According to NIST researcher Nikolai Zhitenev, the band gap may also form on its own due to variations in the sheets' electrical potential caused by interactions among the graphene electrons or with the substrate (usually a nonconducting, or insulating material) that the graphene is placed upon.
NIST fellow Joseph Stroscio says that their measurements indicate that interactions with the disordered insulating substrate material causes pools of electrons and electron holes (basically, the absence of electrons) to form in the graphene layers. Both electron and hole "pools" are deeper on the bottom layer because it is closer to the substrate. This difference in "pool" depths, or charge density, between the layers creates the random pattern of alternating charges and the spatially varying band gap.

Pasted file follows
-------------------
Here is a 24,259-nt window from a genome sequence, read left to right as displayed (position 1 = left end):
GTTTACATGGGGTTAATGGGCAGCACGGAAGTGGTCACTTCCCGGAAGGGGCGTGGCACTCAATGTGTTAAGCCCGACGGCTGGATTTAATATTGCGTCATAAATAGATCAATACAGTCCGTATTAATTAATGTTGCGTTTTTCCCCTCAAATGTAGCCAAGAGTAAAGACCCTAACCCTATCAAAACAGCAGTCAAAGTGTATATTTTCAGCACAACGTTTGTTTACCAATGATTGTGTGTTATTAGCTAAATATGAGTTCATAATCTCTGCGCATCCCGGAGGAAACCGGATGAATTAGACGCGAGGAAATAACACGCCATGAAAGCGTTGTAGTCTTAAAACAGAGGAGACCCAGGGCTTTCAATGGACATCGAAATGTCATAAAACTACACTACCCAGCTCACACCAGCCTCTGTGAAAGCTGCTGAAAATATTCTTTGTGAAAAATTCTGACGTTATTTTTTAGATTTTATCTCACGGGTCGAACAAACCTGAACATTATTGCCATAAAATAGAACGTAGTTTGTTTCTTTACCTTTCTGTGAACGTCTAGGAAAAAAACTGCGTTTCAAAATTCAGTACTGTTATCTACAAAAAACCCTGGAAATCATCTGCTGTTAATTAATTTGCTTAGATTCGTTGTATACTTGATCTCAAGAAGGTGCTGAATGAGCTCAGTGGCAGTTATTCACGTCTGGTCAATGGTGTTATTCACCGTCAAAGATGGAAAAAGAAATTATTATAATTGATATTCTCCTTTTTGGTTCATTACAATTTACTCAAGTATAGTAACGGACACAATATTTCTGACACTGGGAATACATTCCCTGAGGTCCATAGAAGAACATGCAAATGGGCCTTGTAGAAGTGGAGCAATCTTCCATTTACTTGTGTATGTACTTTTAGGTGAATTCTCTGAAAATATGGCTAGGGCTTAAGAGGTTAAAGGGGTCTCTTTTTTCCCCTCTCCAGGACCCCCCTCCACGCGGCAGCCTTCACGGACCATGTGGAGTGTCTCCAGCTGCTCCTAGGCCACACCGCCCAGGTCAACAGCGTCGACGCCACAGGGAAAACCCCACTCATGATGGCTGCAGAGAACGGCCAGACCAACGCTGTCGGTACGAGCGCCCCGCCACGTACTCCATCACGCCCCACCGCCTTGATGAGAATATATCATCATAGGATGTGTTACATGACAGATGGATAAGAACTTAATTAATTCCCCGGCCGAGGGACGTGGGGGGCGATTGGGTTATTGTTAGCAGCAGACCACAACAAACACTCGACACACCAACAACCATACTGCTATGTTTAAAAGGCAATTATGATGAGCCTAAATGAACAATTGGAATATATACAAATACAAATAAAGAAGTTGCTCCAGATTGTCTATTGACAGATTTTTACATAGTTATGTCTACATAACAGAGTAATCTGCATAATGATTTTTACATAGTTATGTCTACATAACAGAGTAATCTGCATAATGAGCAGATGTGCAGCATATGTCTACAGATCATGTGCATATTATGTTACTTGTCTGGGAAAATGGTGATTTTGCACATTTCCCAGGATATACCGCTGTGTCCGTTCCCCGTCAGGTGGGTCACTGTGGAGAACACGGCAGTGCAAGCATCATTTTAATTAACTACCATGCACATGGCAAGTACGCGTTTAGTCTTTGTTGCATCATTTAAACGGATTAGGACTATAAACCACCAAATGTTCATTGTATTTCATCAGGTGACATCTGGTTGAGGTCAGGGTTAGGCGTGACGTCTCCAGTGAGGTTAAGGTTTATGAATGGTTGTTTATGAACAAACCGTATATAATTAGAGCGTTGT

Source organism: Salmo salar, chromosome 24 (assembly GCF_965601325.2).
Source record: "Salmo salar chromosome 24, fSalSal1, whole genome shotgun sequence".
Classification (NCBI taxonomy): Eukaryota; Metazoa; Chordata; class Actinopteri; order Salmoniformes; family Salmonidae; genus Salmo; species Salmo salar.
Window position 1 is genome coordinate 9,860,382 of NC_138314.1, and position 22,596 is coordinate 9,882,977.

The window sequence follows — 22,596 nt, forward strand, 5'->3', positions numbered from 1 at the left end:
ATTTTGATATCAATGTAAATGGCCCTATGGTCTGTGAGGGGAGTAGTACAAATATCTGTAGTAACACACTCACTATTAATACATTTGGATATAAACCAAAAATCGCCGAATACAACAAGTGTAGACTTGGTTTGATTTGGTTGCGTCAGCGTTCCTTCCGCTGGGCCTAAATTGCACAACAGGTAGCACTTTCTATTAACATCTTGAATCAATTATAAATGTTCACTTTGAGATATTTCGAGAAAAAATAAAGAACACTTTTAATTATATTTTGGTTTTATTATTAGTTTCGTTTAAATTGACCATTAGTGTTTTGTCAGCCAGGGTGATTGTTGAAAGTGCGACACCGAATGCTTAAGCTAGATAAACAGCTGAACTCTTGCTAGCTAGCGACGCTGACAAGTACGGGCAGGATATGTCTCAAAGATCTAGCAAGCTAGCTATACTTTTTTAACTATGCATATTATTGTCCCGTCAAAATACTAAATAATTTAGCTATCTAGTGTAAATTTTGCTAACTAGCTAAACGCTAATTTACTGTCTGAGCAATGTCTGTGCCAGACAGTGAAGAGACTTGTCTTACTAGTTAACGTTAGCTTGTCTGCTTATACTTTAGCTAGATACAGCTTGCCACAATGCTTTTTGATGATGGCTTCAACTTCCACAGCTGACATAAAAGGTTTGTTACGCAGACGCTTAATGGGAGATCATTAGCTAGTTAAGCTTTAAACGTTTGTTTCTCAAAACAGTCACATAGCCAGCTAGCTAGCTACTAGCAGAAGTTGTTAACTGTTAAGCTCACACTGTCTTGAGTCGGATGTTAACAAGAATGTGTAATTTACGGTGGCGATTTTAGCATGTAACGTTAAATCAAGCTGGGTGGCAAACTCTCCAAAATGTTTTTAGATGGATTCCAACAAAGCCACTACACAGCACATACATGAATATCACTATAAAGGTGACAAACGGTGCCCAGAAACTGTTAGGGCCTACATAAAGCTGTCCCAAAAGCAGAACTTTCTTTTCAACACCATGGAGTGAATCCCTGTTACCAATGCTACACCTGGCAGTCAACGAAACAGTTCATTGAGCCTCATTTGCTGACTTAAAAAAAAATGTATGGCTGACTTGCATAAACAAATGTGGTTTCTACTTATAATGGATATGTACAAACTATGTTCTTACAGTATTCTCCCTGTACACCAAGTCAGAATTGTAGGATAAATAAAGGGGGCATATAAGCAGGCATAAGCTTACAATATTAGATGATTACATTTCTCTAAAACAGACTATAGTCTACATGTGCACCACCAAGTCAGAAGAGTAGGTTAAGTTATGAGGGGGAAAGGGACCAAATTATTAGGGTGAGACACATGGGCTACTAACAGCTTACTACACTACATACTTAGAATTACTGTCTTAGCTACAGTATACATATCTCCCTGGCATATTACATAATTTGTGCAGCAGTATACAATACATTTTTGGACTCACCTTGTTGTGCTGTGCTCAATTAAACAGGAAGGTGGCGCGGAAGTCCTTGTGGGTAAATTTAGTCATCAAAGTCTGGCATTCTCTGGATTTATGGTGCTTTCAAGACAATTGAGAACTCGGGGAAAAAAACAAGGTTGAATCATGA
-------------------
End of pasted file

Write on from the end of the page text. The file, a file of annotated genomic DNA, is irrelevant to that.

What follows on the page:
Manipulating the purity of the substrate could give researchers a way to finely control graphene's band gap and may eventually lead to the fabrication of graphene-based transistors that can be turned on and off like a semiconductor.

Still, as shown in the group's previous work**, while these substrate interactions open the door to graphene's use as a practical electronic material, they lower the window on speed. Electrons do not move as well through substrate-mounted bilayer graphene; however, this may likely be compensated for by engineering the graphene/substrate interactions.

Stroscio's team plans to explore further the role that substrates may play in the creation and control of band gaps in graphene by using different substrate materials. If the substrate interactions can be reduced far enough, says Stroscio, the exotic quantum properties of bilayer graphene may be harnessed to create a new quantum field effect transistor.

* G. Rutter, S. Jung, N. Klimov, D. Newell, N. Zhitenev and J. Stroscio. Microscopic polarization in bilayer graphene. Nature Physics. Published online April 24, 2011.

####

For more information, please click here

Contacts: